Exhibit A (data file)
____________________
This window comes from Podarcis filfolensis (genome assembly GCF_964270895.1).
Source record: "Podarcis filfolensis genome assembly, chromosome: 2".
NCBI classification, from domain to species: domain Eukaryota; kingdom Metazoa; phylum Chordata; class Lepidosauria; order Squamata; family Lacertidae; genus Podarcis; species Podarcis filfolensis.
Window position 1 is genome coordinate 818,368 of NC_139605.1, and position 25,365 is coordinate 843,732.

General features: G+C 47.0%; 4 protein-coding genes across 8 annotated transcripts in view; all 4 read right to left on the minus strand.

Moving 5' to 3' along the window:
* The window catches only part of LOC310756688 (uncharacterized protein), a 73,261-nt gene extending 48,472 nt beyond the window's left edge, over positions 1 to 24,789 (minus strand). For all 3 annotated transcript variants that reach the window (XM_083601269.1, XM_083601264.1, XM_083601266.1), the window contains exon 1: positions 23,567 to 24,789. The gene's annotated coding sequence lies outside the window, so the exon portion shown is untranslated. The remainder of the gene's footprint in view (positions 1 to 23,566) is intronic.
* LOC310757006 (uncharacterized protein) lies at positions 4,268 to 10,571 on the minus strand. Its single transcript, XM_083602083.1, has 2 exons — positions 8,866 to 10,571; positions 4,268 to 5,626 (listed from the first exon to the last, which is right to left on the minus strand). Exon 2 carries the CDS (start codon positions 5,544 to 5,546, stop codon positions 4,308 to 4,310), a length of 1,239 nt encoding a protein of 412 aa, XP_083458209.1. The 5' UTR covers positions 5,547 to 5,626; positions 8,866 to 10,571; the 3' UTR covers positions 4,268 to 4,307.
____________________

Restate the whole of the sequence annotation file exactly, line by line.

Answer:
This window comes from Podarcis filfolensis (genome assembly GCF_964270895.1).
Source record: "Podarcis filfolensis genome assembly, chromosome: 2".
NCBI classification, from domain to species: domain Eukaryota; kingdom Metazoa; phylum Chordata; class Lepidosauria; order Squamata; family Lacertidae; genus Podarcis; species Podarcis filfolensis.
Window position 1 is genome coordinate 818,368 of NC_139605.1, and position 25,365 is coordinate 843,732.

General features: G+C 47.0%; 4 protein-coding genes across 8 annotated transcripts in view; all 4 read right to left on the minus strand.

Moving 5' to 3' along the window:
* The window catches only part of LOC310756688 (uncharacterized protein), a 73,261-nt gene extending 48,472 nt beyond the window's left edge, over positions 1 to 24,789 (minus strand). For all 3 annotated transcript variants that reach the window (XM_083601269.1, XM_083601264.1, XM_083601266.1), the window contains exon 1: positions 23,567 to 24,789. The gene's annotated coding sequence lies outside the window, so the exon portion shown is untranslated. The remainder of the gene's footprint in view (positions 1 to 23,566) is intronic.
* LOC310757006 (uncharacterized protein) lies at positions 4,268 to 10,571 on the minus strand. Its single transcript, XM_083602083.1, has 2 exons — positions 8,866 to 10,571; positions 4,268 to 5,626 (listed from the first exon to the last, which is right to left on the minus strand). Exon 2 carries the CDS (start codon positions 5,544 to 5,546, stop codon positions 4,308 to 4,310), a length of 1,239 nt encoding a protein of 412 aa, XP_083458209.1. The 5' UTR covers positions 5,547 to 5,626; positions 8,866 to 10,571; the 3' UTR covers positions 4,268 to 4,307.